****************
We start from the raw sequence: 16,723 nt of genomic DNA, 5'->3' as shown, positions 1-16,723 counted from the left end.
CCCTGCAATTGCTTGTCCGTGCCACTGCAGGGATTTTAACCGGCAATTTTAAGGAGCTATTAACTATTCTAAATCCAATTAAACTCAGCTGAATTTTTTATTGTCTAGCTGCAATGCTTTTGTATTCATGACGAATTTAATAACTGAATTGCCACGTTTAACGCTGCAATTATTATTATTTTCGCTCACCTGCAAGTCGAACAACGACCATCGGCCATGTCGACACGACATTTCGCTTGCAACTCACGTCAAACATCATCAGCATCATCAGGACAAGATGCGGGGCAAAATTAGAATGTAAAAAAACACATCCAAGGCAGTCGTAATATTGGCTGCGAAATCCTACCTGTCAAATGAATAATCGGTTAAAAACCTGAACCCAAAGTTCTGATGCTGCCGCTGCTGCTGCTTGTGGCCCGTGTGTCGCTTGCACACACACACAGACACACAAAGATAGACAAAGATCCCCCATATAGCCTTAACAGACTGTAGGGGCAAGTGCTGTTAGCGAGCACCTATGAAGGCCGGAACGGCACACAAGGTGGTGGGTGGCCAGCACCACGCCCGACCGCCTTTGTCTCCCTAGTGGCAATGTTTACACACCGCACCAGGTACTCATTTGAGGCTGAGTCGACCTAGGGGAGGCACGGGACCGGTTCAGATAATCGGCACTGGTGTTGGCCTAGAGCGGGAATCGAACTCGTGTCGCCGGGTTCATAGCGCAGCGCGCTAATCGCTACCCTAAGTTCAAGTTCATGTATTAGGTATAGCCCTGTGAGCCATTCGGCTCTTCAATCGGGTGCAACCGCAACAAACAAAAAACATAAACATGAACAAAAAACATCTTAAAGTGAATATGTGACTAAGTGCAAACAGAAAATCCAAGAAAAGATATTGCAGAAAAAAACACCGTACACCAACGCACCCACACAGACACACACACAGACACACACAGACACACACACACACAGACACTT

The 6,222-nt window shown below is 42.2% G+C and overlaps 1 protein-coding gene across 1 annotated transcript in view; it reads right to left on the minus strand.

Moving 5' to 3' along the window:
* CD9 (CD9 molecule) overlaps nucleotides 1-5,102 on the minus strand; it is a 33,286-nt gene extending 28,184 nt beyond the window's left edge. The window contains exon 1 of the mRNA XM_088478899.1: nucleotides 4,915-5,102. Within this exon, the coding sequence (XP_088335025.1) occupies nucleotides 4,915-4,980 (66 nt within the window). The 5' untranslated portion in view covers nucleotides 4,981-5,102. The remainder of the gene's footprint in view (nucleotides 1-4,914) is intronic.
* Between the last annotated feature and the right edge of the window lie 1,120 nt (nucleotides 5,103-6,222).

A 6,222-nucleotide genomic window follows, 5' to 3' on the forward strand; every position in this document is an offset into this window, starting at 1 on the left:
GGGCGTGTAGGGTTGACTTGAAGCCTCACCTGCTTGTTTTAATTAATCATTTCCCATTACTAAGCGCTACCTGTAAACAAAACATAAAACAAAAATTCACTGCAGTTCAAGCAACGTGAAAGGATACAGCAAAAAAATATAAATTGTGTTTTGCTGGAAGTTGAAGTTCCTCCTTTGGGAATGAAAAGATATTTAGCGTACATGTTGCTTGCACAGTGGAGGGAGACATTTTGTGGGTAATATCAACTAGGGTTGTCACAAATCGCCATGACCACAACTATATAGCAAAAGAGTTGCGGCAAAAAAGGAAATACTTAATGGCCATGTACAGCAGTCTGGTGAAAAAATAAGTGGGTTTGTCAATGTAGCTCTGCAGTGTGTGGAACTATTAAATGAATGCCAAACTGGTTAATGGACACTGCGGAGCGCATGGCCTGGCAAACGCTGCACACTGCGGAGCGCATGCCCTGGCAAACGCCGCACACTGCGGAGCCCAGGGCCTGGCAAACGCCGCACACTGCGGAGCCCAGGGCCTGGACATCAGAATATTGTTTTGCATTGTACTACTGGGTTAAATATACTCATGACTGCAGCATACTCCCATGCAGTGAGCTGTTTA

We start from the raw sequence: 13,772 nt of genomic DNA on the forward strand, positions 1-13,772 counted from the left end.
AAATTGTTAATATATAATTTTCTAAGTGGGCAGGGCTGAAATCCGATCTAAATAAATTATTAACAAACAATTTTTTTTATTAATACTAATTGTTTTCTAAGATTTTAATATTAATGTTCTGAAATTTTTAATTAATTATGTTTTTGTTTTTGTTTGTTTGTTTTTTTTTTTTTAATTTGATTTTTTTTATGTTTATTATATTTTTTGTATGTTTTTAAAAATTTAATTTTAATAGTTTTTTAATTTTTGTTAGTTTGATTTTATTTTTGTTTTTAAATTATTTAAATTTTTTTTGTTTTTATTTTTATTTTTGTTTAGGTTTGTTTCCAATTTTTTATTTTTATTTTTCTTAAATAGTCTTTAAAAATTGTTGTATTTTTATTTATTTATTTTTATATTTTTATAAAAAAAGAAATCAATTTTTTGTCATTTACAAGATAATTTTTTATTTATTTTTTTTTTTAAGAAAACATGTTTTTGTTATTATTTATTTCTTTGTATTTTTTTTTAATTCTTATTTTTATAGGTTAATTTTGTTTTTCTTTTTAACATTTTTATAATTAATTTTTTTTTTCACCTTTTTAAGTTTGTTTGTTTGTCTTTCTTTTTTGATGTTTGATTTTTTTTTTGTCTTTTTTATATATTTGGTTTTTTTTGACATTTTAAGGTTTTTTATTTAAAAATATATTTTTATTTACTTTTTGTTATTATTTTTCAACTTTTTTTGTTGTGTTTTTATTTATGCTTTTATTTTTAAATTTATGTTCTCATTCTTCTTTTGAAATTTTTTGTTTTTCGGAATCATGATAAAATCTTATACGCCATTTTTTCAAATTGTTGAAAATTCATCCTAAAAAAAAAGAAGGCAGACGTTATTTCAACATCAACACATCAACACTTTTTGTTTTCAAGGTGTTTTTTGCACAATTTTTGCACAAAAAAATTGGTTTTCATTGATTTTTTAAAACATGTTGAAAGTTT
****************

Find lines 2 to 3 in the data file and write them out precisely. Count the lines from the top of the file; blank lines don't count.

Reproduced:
CCCTGCAATTGCTTGTCCGTGCCACTGCAGGGATTTTAACCGGCAATTTTAAGGAGCTATTAACTATTCTAAATCCAATTAAACTCAGCTGAATTTTTTATTGTCTAGCTGCAATGCTTTTGTATTCATGACGAATTTAATAACTGAATTGCCACGTTTAACGCTGCAATTATTATTATTTTCGCTCACCTGCAAGTCGAACAACGACCATCGGCCATGTCGACACGACATTTCGCTTGCAACTCACGTCAAACATCATCAGCATCATCAGGACAAGATGCGGGGCAAAATTAGAATGTAAAAAAACACATCCAAGGCAGTCGTAATATTGGCTGCGAAATCCTACCTGTCAAATGAATAATCGGTTAAAAACCTGAACCCAAAGTTCTGATGCTGCCGCTGCTGCTGCTTGTGGCCCGTGTGTCGCTTGCACACACACACAGACACACAAAGATAGACAAAGATCCCCCATATAGCCTTAACAGACTGTAGGGGCAAGTGCTGTTAGCGAGCACCTATGAAGGCCGGAACGGCACACAAGGTGGTGGGTGGCCAGCACCACGCCCGACCGCCTTTGTCTCCCTAGTGGCAATGTTTACACACCGCACCAGGTACTCATTTGAGGCTGAGTCGACCTAGGGGAGGCACGGGACCGGTTCAGATAATCGGCACTGGTGTTGGCCTAGAGCGGGAATCGAACTCGTGTCGCCGGGTTCATAGCGCAGCGCGCTAATCGCTACCCTAAGTTCAAGTTCATGTATTAGGTATAGCCCTGTGAGCCATTCGGCTCTTCAATCGGGTGCAACCGCAACAAACAAAAAACATAAACATGAACAAAAAACATCTTAAAGTGAATATGTGACTAAGTGCAAACAGAAAATCCAAGAAAAGATATTGCAGAAAAAAACACCGTACACCAACGCACCCACACAGACACACACACAGACACACACAGACACACACACACACAGACACTT

The 6,222-nt window shown below is 42.2% G+C and overlaps 1 protein-coding gene across 1 annotated transcript in view; it reads right to left on the minus strand.